And I suppose it's this sort of idea that I'm trying to create in both the pieces exhibited at the festival this year. Both pieces present limited pallettes of gestural patterns - or tendencies toward certain gestural patterns - which unfurl and combinatorialize in other limited ways - forming metapatterns, I guess (the sideways reference to Gregory Bateson is deliberate). Through the perpetually repetitive statement of these patterns and metapatterns - or maybe thinking of it more poetically as some kind of occupation of the world of these particular patterns and metapatterns is more useful - in the musical time of the pieces, it is hoped something of a sense of a gait emerges. A sense of a non-thing.
Scored for tenor saxophone and thundersheet (played with upturned plastic soap dishes) betê gabriel-rufael (the saxophone/percussion duo) was my first attempt at something like this way of thinking. The two instruments have the same gestural activities mapped into various instrument-specific parametric areas. The gestural palette occupying the saxophonist's tongue position, for example, which is used to control gradations of control of pitch spectra (i.e. the extent to which a given articulation is smashed into a multiphonic) is mapped into the vertical pressure exerted on to the thundersheet, which itself chokes and frees the overtones of the metal as it shrieks and wails under the frictive motions of the plastic. At one and the same time, the duo are governed by a computer-controlled click track, which accelerates and decelerates each player (independently), again following patternistic certain tropes. The result is an intense burst of sound that oscillates in every moment between pitch and noise. Always busy, never the same, yet locked/imprisoned within a narrow bandwidth of unfurling gestural language.
bet golgotha, by contrast, is quiet. The work is flexibly scored, with generic parts for wind/bowed-string and percussion players. The piece may be performed by any number of musicians , providing that the ensemble contain at least one player covering each part. In this first performance, the instrumentation chosen by CEPROMusic was bass flute, bassoon, two violins, double bass and percussion. There is no 'score' as such, each player is presented with an interconnected matrix of modules which they may move between freely (following the governing rules of the matrix, like a London tube map) in performance. The material is gestually congruent for equivalent modules across instruments, although the material itself is designed to react differently with each instrument which may come to play it. Pianianissimo (ppp) trills in the highest possible register, for example, speak cleaner on a string instrument than on a bass flute, for example (that latter will cracks and squeaks in quite a glorious way under such a situation). The conductor too has a series of modules, each containing different patterns of rall and accelerando. This human 'click track' is superimposed over what 5against4 eloquantly described as a 'hubub', sculpting all instruments simultaneously into an elastic but common present - the tempo itself having a timbral effect on the gestural materials themselves, as they respond to the (sometimes extreme) shifts in density of material. Again, the result is a layered densely shifting gestural stasis. Maybe a gait is visible here too?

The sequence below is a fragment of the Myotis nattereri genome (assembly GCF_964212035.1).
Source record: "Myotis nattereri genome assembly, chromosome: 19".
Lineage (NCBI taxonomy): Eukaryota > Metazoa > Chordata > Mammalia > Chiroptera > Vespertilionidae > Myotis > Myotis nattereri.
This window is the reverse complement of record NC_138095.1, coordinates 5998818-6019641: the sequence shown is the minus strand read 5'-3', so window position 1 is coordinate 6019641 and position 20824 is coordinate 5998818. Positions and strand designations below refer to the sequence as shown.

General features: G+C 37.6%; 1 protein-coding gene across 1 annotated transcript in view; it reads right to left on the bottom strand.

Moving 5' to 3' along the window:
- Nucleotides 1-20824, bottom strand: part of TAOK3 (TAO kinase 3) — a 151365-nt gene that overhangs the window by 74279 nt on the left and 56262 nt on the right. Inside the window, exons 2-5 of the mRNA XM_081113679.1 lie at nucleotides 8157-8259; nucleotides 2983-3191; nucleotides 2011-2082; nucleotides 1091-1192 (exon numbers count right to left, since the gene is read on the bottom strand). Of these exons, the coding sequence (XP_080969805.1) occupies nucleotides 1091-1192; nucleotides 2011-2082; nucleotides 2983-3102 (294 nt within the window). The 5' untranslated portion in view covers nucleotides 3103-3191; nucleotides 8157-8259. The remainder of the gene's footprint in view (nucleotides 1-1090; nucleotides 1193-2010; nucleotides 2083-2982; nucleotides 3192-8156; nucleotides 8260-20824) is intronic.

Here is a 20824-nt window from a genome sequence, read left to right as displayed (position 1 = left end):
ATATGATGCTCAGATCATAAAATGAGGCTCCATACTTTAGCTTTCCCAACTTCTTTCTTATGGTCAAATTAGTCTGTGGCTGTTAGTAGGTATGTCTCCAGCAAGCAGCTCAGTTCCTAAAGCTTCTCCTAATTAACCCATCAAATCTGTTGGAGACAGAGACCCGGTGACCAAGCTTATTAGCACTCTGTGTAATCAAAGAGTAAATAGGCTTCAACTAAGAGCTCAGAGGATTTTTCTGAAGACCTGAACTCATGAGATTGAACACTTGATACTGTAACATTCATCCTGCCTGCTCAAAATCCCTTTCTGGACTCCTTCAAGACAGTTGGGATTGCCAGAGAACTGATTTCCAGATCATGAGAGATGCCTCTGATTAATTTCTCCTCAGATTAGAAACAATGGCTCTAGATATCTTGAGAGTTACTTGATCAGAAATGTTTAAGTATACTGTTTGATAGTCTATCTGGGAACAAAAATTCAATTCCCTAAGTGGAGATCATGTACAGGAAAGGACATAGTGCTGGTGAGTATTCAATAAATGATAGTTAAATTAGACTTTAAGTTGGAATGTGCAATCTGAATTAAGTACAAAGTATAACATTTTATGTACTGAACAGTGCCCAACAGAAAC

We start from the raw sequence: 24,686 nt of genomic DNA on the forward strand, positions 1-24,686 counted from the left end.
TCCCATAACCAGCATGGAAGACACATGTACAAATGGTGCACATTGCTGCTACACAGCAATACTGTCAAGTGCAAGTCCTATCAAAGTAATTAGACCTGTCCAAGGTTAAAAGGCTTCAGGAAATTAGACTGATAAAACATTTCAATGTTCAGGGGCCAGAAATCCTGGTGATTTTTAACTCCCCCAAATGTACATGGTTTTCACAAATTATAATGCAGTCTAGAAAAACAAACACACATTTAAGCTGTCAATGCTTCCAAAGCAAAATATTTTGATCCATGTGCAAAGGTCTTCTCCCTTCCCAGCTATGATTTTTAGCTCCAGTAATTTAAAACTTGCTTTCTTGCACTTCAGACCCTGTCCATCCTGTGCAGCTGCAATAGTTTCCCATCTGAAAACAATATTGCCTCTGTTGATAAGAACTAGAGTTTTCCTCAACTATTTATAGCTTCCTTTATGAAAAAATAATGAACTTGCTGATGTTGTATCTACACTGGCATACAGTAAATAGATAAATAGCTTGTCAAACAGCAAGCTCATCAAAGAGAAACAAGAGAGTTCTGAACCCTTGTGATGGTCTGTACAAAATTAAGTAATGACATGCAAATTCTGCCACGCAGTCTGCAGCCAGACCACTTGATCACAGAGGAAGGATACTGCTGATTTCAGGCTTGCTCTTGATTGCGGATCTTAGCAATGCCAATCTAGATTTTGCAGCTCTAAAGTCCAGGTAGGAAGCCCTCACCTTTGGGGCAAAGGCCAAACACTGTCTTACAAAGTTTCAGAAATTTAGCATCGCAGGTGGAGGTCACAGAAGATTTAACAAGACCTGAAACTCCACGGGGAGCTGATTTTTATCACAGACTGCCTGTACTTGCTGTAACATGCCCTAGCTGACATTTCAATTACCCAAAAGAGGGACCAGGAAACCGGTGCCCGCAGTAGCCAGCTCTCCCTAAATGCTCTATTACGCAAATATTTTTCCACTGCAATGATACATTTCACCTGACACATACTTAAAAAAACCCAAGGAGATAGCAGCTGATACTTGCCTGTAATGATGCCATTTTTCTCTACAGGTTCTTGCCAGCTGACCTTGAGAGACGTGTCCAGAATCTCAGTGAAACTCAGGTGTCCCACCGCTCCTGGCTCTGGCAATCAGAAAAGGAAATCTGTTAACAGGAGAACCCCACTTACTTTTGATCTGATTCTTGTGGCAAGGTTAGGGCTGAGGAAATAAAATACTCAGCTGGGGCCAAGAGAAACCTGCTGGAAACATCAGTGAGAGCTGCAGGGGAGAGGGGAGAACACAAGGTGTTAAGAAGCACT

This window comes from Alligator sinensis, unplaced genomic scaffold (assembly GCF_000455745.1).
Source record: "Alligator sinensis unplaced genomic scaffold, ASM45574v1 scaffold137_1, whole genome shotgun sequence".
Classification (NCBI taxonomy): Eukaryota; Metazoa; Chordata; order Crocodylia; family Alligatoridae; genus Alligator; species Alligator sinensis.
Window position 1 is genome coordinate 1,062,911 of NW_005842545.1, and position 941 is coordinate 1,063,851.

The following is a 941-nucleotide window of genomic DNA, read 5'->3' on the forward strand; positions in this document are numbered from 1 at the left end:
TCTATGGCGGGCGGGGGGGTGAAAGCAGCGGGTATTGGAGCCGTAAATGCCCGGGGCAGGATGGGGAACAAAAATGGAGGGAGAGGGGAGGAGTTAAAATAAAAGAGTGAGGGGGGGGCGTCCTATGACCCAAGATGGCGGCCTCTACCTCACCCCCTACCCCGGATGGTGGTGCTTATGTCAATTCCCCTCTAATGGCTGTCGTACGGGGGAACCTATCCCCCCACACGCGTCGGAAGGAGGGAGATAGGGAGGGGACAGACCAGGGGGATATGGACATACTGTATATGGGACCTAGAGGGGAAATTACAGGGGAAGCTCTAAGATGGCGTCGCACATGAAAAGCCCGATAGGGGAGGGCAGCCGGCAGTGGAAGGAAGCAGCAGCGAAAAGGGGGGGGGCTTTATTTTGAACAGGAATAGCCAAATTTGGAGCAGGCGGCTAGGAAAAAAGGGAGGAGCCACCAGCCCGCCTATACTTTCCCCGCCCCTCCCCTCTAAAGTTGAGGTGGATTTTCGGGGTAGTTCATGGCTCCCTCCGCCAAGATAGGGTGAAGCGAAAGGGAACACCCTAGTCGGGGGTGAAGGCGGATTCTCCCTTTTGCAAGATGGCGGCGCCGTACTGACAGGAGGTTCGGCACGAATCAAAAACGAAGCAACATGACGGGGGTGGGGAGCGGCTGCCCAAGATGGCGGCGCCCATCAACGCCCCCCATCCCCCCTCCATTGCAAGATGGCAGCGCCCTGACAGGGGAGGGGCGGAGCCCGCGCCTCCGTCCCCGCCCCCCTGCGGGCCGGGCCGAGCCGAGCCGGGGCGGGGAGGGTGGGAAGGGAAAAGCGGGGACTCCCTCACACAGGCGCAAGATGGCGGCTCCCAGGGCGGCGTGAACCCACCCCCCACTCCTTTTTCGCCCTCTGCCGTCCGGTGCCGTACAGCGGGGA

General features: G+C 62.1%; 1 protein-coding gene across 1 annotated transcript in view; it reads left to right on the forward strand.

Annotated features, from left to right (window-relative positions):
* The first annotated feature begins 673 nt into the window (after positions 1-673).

To bring the story to a close, I think it's exciting to me to mention that, as always, these two pieces are the opening traces of a journey. They're first steps, not a grandiose map. All I need to work out now is where exactly their heading next. I've got to write a solo flugelhorn solo for Tristram Williams next, maybe that will help show me a little more.